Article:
The NRA is a fringe interest group – only the US's dysfunctional electoral system allows it to leverage so much power.
For all the national outrage over the Tucson massacre, and renewed appeals by well-meaning politicians like Michael Bloomberg, everyone knows that sentiment will not translate into commonsense gun control laws.
As after the Columbine massacre in 1999, national polls show a majority of Americans favouring stricter gun control laws, yet as with so many other issues, majority support does not necessarily lead to congressional action. How can there be such an ongoing disconnect between popular opinion and public policy?
As Republican strategist and NRA board member Grover Norquist has said, "The question is intensity versus preference. You can always get a certain percentage to say they are in favour of some gun controls. But are they going to vote on their 'control' position?"
Though most voters back gun control, says Norquist, their support doesn't move them to the polls. "But for that 4-5% who care about guns, they will vote on this." And in the battleground states and swing congressional districts, a change in 5% of the vote can make all the difference. So the NRA's influence has come from its capacity to move its supporters in these key swing districts and states – with its message, more than its money.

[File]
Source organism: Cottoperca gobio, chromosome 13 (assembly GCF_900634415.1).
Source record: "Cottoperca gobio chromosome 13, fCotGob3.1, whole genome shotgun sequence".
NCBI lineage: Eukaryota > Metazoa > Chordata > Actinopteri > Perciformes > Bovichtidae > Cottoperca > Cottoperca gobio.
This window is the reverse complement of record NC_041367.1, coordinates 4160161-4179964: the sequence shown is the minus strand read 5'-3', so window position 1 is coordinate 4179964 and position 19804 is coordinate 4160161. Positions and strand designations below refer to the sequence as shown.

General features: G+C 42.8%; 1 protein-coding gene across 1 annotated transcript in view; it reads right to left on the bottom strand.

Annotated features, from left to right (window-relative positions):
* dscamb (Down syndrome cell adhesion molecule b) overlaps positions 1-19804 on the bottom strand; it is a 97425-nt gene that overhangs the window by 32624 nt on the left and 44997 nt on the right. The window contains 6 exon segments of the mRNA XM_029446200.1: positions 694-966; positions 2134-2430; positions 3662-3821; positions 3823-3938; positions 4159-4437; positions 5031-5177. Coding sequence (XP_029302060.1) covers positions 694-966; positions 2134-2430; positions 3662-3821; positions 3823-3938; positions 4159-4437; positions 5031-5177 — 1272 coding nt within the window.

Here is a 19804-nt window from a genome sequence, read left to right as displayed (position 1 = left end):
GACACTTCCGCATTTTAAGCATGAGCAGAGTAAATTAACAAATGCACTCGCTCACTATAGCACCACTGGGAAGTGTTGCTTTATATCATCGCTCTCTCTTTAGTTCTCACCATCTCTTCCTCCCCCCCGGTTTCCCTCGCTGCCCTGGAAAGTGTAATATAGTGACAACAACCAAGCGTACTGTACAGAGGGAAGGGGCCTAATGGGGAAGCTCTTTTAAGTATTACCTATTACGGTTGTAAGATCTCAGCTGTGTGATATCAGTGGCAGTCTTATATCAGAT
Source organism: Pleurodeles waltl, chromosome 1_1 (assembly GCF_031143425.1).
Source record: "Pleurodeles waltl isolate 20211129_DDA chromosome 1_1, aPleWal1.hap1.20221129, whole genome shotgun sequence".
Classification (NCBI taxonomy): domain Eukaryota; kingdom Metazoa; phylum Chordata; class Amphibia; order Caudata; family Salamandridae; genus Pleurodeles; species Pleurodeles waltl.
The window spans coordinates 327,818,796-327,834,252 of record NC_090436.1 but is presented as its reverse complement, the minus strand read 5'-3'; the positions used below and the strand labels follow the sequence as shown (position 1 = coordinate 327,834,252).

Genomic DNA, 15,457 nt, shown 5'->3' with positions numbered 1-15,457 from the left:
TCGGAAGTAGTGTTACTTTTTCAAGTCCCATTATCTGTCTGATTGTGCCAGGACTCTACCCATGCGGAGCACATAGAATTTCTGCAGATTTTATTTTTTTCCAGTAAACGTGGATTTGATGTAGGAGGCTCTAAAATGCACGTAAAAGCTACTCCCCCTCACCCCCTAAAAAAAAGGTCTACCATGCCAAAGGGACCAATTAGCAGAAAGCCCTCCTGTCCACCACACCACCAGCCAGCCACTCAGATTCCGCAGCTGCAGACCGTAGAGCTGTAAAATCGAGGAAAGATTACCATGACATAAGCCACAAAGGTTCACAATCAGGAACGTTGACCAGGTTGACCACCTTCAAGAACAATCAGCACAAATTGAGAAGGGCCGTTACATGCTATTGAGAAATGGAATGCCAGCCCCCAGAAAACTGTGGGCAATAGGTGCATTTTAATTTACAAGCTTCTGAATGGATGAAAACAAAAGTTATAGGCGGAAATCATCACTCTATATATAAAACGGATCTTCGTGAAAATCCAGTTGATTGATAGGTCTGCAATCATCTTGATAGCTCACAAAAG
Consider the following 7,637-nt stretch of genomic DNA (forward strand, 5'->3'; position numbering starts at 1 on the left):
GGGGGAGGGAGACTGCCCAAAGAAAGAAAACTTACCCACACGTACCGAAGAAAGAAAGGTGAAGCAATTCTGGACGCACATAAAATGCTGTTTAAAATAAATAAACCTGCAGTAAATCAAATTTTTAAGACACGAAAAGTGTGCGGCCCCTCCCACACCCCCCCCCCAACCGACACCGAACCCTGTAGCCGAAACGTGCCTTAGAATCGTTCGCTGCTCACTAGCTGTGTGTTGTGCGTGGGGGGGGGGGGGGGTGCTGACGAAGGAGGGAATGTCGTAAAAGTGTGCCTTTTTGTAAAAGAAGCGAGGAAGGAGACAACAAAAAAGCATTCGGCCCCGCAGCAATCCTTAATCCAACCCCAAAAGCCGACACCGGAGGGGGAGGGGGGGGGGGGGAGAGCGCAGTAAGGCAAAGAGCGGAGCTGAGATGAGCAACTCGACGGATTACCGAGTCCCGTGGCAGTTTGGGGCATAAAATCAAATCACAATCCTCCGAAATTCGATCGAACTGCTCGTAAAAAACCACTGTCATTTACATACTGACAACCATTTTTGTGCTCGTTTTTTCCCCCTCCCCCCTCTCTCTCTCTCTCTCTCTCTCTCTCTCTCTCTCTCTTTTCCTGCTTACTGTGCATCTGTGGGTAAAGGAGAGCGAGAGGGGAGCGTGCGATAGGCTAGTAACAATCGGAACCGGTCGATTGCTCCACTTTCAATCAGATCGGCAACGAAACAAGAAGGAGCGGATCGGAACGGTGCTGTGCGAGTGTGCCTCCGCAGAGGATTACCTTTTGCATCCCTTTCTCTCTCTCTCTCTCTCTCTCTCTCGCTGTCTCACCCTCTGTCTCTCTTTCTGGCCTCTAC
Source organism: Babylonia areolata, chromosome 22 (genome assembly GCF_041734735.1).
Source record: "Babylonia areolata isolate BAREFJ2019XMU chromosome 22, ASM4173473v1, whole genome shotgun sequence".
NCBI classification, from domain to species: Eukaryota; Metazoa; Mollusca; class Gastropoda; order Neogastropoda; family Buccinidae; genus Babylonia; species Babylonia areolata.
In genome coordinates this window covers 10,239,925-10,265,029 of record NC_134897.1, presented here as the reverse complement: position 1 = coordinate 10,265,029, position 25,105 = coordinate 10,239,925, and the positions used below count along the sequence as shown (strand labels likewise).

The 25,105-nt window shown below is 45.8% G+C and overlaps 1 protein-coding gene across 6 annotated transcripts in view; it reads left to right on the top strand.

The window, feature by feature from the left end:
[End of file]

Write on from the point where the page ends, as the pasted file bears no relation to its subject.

The reality is that the dynamics of winner-take-all elections allow gun control opponents – just like anti-Castro diehards in Florida – to form a potent single-issue voting bloc that far outweighs their minority status. American pundits and analysts often portray multiparty democracies elected by proportional representation, such as Israel and Italy, as being beholden to tiny political parties of extremists who hold hostage their coalition governments. Yet, they fail to recognise how the dynamics of our own electoral politics allow well-organised political minorities like the NRA to leverage disproportionately significant "swing voter" constituencies to push their radical agendas on the mainstream.
If we don't understand how our system works, we will miss the mark when we try to improve it.